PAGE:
Different Supervision Styles for Different Situations: What's Your Leadership Style?

Introduction: Supervision Styles and How They Can Affect Your Team

Supervision styles can have a huge impact on the productivity of your therapy team. In this article, we will explore the different supervision styles and how they can affect you as a supervisor or a therapist. There are usually three types of supervision styles within the management of organizations: autocratic, democratic, and laissez-faire. These supervision styles are commonly used in a variety of workplaces. Each has its own benefits and drawbacks. However, within the counseling supervision process, we can consider more therapy-informed supervision styles that are common in the individual supervision of therapists.


I am The Boss

Autocratic supervisors are those who give orders and expect their employees to follow them without any questions asked. They are not open to any input from their employees, which could lead to a lack of innovation in the workplace as well as a lack of motivation for employees. In the therapy world, we could consider this supervision style to be more of an “administrator” approach toward therapists. Ensuring that therapist is following policies that are specific to the workplace and are competently operating by governing laws and ethics within their respective counseling fields. While this may be a good approach for beginner therapists who may need additional guidance in their early development of conducting therapy, it may not be as suitable for more advanced therapists who are evidenced to be ethical. In these cases, more of a mentorship style of supervision may be suitable to meet trainees in their level of development.


Majority Rules in Fairness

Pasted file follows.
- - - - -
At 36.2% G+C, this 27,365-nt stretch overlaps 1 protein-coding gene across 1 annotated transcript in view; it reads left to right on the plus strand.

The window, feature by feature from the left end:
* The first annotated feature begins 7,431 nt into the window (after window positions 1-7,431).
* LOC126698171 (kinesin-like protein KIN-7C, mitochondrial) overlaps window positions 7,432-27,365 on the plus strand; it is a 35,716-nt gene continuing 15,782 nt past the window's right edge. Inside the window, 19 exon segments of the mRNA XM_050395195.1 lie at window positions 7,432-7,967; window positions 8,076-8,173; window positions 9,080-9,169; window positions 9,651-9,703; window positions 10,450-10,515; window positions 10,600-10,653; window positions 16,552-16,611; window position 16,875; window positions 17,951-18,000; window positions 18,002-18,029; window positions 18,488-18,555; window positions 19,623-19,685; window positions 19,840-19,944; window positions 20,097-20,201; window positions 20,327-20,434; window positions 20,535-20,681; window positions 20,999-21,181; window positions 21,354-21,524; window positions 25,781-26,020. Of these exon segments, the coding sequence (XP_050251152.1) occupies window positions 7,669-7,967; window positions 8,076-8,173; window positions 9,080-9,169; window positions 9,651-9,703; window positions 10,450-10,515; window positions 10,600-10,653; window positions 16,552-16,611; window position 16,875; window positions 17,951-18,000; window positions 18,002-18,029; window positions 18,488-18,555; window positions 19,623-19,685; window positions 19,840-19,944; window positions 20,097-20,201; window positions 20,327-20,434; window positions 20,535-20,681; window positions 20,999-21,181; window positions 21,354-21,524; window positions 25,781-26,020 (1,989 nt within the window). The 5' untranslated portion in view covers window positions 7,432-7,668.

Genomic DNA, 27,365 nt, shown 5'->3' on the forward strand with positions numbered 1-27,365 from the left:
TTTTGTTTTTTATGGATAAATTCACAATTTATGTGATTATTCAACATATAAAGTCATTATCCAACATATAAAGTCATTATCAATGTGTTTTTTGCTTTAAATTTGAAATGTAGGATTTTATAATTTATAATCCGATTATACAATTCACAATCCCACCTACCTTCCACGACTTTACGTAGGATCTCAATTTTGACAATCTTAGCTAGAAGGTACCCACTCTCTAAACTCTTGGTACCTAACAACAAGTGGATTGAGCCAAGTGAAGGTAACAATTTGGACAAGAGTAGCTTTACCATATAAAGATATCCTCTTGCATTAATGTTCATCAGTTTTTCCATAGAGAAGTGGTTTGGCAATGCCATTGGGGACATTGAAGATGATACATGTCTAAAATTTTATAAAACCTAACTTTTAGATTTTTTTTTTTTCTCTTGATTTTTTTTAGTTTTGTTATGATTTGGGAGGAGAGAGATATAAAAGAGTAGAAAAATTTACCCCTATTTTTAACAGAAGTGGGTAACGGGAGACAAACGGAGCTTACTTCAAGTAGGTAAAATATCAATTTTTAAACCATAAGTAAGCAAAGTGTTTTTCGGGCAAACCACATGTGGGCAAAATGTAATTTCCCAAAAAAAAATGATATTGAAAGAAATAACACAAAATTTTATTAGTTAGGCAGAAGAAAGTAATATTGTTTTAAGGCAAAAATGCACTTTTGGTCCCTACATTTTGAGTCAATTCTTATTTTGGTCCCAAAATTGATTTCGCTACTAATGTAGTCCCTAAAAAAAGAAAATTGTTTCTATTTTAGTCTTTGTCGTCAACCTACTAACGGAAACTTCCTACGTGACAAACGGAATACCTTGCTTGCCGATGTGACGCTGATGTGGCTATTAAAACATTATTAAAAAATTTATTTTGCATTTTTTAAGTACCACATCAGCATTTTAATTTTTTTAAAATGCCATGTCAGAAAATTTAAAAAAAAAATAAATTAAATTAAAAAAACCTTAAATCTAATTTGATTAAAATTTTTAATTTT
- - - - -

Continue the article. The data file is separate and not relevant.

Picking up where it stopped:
Democratic supervisors allow for some discussion with their employees before making decisions but ultimately make the final call themselves. Supervisors of therapists that implement this style may interchange the approaches of a “mentor” in the supervisory relationship. This type of leadership style is good for motivating people to be productive and self-directed, but it might not be as efficient when rules and regulations are not followed. The risk is impasses, microaggressions, and a lack of trustworthiness within the supervisor and therapist relationship. When therapists under supervision feel more confident or inclined to make their own decisions, decisions may be delayed in spite of the supervisor’s final call.


The Free-Spirit

Laissez-faire supervisors are those who give their employees a lot of freedom to make decisions and act on those decisions. This style of management has been shown to be more effective for people with low self-confidence or high levels of fear. This management style follows that of a “coach” role with the therapist in training. The supervisor in the “coach” role often takes into consideration the therapist as a whole person within the context of work but when conflict arises policies and rules must be implemented. Though, this type of leadership style is used by managers who want their employees to feel like they have freedom in the workplace but can also cause a lack of productivity and decrease professional boundaries within the supervisor and therapist relationship.


So, which supervision style fits you best? 

When it comes to supervision, there is no one-size-fits-all approach. One could argue that each of these supervisor roles could be implemented interchangeably throughout the course of the therapists' supervision process. In all instances, the supervisor has the responsibility of guiding, directing, and advising the supervisee in the pursuit of their professional goals. Identifying what supervision looks like for everyone is essential to optimizing the process and maximizing results. The role of a “teacher” could aid as a buffer to consistently educate and set goals within supervision and management styles. Therapists would also be able to receive feedback from each of these respective roles as well as provide feedback to them. After all, supervision is an ongoing learning process for both the supervisor and therapist in supervision and in the therapy room. Choose your supervision style wisely and carefully to ensure that the most important factor, the client(s), is receiving quality care.


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